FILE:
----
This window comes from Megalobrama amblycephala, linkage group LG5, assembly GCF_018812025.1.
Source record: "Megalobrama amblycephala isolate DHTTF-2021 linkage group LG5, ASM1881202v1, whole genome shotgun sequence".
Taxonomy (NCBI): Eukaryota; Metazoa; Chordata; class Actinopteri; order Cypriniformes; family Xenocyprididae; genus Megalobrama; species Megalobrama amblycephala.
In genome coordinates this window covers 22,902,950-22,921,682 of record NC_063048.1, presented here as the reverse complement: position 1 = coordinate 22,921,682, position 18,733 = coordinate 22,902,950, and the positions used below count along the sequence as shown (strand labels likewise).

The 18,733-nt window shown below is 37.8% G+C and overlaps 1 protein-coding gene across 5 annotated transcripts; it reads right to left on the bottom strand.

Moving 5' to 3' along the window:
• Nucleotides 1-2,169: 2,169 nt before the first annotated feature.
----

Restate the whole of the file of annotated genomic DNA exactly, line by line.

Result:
This window comes from Megalobrama amblycephala, linkage group LG5, assembly GCF_018812025.1.
Source record: "Megalobrama amblycephala isolate DHTTF-2021 linkage group LG5, ASM1881202v1, whole genome shotgun sequence".
Taxonomy (NCBI): Eukaryota; Metazoa; Chordata; class Actinopteri; order Cypriniformes; family Xenocyprididae; genus Megalobrama; species Megalobrama amblycephala.
In genome coordinates this window covers 22,902,950-22,921,682 of record NC_063048.1, presented here as the reverse complement: position 1 = coordinate 22,921,682, position 18,733 = coordinate 22,902,950, and the positions used below count along the sequence as shown (strand labels likewise).

The 18,733-nt window shown below is 37.8% G+C and overlaps 1 protein-coding gene across 5 annotated transcripts; it reads right to left on the bottom strand.

Moving 5' to 3' along the window:
• Nucleotides 1-2,169: 2,169 nt before the first annotated feature.